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Safety Tips: 5 Steps to Safer Health Care

1. Speak up if you have questions or concerns.

  • Choose a doctor you feel able to talk to about your health and your medical care.
  • Take a relative or close friend to your doctor visit if this will help you ask questions and understand the answers better.
  • Ask questions and insist on answers that you can understand.

2. Keep a list of all the medicines you take

  • Tell your doctor and pharmacist all the medicines you take. This includes overthe- counter medicines such as aspirin, ibuprofen, vitamins, herbs, and other supplements.
  • Tell the doctor about any allergies or reactions you’ve had when taking a medicine.
  • Ask if you should avoid any food, alcohol, activities, sunlight, or exercise when taking a medicine.
  • Read the label, including warnings, when you get your medicine.
  • When you pick up your medicine, ask the pharmacist if it’s the medicine your doctor ordered.
  • Before you leave the pharmacist, make sure you know how to take the medicine.

3. Make sure you get the results of any test or procedure

  • Ask your doctor or nurse when and how you will get the results of tests or procedures.
  • If you do not get the results when expected, don’t just think that the results are fine. Call your doctor to ask for the results. Ask what the results mean for your care.

4. Talk with your doctor and health care team about your options if you need hospital care

  • If you can choose from several hospitals, ask your doctor which one has the best care and gets the best results for your condition. Many hospitals are good at treating a wide range of problems.
  • For certain tests, procedures, and surgeries (for example, heart surgery), studies show that results are often better at hospitals that do them in greater numbers.
  • Before you leave the hospital, ask about your follow-up care. Be sure you understand the instructions.

5. Make sure you understand what will happen if you need surgery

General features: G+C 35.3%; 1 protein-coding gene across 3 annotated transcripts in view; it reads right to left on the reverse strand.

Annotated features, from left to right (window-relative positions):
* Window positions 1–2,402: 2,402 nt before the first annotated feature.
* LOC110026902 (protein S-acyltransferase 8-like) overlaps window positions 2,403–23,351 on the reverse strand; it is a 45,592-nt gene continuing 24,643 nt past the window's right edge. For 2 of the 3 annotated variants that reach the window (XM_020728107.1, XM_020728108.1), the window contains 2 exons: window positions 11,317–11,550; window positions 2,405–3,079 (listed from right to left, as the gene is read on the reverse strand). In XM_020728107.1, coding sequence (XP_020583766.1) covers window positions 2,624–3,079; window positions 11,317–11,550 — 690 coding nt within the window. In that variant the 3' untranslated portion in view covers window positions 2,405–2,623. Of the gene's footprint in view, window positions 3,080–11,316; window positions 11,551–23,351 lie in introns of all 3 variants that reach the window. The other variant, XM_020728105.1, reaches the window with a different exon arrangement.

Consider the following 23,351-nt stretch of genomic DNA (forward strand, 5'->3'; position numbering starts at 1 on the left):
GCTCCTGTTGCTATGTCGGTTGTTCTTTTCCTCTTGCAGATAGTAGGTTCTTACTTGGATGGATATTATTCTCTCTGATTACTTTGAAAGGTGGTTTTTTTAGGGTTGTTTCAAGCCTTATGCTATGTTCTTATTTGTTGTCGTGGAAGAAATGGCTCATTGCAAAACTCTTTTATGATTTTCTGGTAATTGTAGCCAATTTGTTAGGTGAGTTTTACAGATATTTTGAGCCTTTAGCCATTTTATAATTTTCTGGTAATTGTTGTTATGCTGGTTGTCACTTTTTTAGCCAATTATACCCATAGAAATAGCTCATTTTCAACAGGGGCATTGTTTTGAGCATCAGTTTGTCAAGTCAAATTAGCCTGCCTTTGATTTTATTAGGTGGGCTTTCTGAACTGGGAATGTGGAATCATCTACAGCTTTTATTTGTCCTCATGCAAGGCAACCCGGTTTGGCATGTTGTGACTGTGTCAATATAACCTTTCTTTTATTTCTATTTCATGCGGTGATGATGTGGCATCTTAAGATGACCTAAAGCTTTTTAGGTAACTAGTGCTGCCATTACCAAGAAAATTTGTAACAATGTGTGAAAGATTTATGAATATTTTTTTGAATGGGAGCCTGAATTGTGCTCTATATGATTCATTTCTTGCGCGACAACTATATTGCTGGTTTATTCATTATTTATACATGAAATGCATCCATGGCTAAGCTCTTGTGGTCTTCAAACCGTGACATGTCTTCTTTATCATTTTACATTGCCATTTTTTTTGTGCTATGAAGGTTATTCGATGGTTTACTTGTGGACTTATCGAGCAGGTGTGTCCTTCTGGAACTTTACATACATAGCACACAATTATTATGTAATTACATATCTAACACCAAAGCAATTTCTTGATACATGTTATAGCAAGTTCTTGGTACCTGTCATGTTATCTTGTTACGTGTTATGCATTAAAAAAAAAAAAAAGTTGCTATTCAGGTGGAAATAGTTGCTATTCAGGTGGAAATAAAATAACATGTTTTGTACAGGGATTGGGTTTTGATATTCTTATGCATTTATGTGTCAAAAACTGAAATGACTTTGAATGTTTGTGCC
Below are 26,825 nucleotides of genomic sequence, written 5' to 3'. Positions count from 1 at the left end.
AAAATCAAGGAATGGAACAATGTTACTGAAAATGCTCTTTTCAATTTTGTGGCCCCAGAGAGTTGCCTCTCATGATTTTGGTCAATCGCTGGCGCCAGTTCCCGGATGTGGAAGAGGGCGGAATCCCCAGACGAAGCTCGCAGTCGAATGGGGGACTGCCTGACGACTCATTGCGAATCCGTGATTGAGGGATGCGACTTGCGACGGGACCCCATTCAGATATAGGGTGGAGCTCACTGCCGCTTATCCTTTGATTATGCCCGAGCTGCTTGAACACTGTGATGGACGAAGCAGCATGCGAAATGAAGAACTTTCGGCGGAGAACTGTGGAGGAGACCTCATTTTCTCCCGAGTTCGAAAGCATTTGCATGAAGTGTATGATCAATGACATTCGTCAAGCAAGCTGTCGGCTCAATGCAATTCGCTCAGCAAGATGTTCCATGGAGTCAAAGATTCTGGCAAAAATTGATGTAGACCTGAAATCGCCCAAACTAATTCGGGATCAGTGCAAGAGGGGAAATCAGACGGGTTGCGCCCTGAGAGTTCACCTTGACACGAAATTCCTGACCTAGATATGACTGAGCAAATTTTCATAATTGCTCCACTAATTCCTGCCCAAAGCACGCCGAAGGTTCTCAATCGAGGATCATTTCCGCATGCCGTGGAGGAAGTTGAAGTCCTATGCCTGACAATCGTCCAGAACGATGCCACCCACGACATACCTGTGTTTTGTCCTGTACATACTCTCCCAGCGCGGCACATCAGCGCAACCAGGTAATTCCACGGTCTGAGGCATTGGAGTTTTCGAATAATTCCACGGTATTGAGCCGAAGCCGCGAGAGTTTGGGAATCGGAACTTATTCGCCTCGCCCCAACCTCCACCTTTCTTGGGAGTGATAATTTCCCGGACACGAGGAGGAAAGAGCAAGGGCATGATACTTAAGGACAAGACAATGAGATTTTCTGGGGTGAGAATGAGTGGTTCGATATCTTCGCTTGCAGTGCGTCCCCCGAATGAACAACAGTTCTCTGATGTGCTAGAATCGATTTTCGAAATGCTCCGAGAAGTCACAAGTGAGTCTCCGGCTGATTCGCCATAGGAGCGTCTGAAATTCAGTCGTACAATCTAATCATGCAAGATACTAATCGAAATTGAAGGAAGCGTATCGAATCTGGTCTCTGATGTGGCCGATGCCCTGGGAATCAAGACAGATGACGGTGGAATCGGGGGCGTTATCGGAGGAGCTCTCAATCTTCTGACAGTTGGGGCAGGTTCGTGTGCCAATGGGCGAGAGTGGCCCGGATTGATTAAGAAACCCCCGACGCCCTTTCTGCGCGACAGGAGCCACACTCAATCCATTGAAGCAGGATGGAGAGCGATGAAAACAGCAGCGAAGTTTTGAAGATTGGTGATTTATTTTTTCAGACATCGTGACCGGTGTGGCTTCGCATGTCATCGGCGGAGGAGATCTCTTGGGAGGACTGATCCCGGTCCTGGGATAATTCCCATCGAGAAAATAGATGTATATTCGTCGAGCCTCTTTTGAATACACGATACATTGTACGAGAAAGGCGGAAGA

• Make sure you, your doctor, and your surgeon agree on exactly what will be done during the operation.
  • Tell your surgeon, anesthesiologist (ANes- THEE-zee-AH-lo-jist), and nurses if you have allergies. Tell them if you’ve ever had a bad reaction to anesthesia (AN-es- THEE-zee-uh).

Questions to ask are:

  • Who will have charge of my care while I’m in the hospital?
  • How long will the surgery last?
  • What will happen after surgery?
  • How can I expect to feel during recovery?
  • How long will I be in the hospital?
  • Will I need a ride home from the hospital?
  • Will I need any prescriptions or supplies from the pharmacy?
  • Will I need home care nurses or any type of therapy at home?
  • What will my physical limits be and for how long?
  • When should I make a follow-up appointment?

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Medical information made available on is not intended to be used as a substitute for professional medical advice, diagnosis, or treatment. You should not rely entirely on this information for your health care needs. Ask your own doctor or health care provider any specific medical questions that you have. Further, is not a tool to be used in the case of an emergency. If an emergency arises, you should seek appropriate emergency medical services.

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